The government just revealed it will put the official Brexit time into law

 
Jasper Jolly
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The government is doing renovation work on its withdrawal bill (Source: Getty)

The government will put the official Brexit date and time into law in an amendment to the EU Withdrawal Bill, in what it said was a bid to end "confusion or concern" over the exact schedule.

The Department for Exiting the EU this evening announced "exit day" will be 11pm GMT on 29 March 2019.

This means Brexit will be an hour earlier than previously thought. A government spokesperson had previously said the UK will leave the EU "when Big Ben bongs midnight" on 29 March.

Read more: Tories demand Theresa May replace Patel with "Brexit enthusiast"

The new date will be included on the face of the withdrawal bill, and will remove the power of ministers to set the exit date themselves, meaning a new act of Parliament would be needed to extend the Article 50 period of negotiations, if the EU were to agree.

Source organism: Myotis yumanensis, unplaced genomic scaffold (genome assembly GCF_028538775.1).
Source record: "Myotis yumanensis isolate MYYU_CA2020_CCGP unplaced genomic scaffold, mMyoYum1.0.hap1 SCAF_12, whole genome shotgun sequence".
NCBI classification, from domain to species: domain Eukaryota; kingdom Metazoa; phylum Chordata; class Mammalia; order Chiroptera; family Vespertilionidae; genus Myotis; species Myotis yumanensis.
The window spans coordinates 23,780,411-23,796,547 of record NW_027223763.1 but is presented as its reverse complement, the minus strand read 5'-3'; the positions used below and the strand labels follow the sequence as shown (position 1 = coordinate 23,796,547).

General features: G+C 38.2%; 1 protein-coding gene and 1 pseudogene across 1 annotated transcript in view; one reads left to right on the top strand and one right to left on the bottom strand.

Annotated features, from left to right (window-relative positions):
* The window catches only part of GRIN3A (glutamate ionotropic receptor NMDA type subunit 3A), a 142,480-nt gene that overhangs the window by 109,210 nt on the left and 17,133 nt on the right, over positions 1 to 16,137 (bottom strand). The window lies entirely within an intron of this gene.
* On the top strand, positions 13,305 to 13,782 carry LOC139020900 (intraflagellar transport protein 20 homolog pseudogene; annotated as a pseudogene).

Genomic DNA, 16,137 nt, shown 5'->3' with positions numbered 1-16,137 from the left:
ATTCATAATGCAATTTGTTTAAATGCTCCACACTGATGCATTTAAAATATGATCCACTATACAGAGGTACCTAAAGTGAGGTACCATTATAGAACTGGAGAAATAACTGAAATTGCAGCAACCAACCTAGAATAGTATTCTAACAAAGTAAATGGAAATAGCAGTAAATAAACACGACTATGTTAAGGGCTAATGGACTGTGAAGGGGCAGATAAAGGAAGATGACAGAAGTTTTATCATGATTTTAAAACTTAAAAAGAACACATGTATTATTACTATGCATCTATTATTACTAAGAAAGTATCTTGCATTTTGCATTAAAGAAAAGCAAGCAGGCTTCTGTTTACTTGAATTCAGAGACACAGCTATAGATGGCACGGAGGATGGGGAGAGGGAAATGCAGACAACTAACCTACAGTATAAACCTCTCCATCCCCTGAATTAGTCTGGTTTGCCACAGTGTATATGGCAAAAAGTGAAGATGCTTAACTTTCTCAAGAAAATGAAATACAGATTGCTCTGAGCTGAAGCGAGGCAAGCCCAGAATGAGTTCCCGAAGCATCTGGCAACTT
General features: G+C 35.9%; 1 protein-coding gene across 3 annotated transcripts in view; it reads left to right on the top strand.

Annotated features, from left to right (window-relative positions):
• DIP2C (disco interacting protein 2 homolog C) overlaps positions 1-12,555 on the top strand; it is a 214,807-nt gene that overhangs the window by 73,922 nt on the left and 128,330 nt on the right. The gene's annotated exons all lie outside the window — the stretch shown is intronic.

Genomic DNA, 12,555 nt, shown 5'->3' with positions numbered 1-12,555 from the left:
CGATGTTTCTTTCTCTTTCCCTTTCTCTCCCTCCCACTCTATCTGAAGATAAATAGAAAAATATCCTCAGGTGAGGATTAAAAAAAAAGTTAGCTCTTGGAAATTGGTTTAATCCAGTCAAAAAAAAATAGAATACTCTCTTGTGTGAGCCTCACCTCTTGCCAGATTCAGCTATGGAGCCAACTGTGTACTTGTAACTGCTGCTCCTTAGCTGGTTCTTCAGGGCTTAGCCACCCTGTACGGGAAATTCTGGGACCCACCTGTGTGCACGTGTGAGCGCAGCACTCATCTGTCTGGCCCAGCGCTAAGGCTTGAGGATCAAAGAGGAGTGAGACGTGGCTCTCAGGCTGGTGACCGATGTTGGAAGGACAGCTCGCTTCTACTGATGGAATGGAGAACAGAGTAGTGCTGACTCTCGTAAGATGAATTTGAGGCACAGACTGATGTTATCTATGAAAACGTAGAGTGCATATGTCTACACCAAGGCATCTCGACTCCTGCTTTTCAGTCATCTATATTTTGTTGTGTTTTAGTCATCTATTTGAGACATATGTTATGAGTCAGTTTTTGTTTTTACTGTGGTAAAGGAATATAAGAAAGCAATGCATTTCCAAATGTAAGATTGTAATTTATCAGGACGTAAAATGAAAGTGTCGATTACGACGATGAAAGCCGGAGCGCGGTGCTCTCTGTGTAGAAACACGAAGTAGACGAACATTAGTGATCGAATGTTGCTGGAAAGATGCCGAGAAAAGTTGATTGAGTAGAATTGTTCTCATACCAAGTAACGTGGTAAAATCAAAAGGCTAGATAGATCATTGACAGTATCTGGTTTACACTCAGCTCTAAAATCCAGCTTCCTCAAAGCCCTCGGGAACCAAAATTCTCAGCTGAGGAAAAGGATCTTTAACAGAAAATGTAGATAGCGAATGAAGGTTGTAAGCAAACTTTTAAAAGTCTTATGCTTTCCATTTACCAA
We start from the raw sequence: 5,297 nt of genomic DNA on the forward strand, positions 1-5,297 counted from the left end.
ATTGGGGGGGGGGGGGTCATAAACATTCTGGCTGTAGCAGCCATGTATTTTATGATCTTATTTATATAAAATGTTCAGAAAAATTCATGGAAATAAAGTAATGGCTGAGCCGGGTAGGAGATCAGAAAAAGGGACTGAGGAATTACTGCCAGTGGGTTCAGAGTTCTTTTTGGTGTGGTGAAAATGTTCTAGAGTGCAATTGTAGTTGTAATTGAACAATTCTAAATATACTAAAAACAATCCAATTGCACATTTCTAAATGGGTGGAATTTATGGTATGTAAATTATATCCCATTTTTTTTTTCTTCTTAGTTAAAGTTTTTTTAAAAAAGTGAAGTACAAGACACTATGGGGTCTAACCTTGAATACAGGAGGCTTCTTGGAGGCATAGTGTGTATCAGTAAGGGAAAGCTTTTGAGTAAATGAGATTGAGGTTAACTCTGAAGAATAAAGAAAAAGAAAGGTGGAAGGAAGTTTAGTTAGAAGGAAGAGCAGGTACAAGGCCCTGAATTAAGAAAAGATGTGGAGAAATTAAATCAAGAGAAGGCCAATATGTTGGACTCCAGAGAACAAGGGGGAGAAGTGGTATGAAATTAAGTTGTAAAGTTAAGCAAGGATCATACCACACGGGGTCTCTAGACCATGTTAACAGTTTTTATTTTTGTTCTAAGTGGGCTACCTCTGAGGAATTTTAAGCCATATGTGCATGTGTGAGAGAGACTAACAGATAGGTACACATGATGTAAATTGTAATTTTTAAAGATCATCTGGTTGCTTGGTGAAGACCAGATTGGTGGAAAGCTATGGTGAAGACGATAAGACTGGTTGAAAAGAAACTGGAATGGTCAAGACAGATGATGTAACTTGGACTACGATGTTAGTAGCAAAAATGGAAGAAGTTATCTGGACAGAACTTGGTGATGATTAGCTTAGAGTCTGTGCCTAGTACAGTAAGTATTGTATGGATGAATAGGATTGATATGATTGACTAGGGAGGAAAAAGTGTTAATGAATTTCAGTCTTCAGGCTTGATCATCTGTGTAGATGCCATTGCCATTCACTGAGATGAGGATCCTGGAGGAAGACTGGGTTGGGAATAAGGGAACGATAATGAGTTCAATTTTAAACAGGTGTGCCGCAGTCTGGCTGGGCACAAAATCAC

The announcement comes with the government in crisis mode, after the resignation of two ministers within a week, as well as the ongoing fall-out from the sex scandal gripping parties across Westminster.

The move will likely placate some Brexit-supporting backbench MPs who believe a delay in the leaving date could allow their political opponents to frustrate Brexit.

Read more: Ruth Davidson says "the dam has broken" in Westminster harassment scandal

Over the last two days Prime Minister Theresa May came under pressure to replace former international development secretary Priti Patel, who resigned over unsanctioned meetings with Israeli politicians, with another Brexit supporter. May duly appointed Penny Mordaunt to the vacated post.

Brexit secretary David Davis said: "Our amendment makes it crystal clear that the UK is leaving the EU at 11pm on 29 March 2019. We’ve listened to members of the public and Parliament and have made this change to remove any confusion or concern about what ‘exit day’ means.

Davis added he will "work with" the opposition to amend the bill.

He said: "This important step demonstrates our pragmatic approach to this vital piece of legislation. Where MPs can improve the Bill, whatever their party, we will work with them.

“We look forward to further debate in the House of Commons when committee stage begins next week."

Read more: Lords demand the chancellor agrees a "post-Brexit standstill" for financial services

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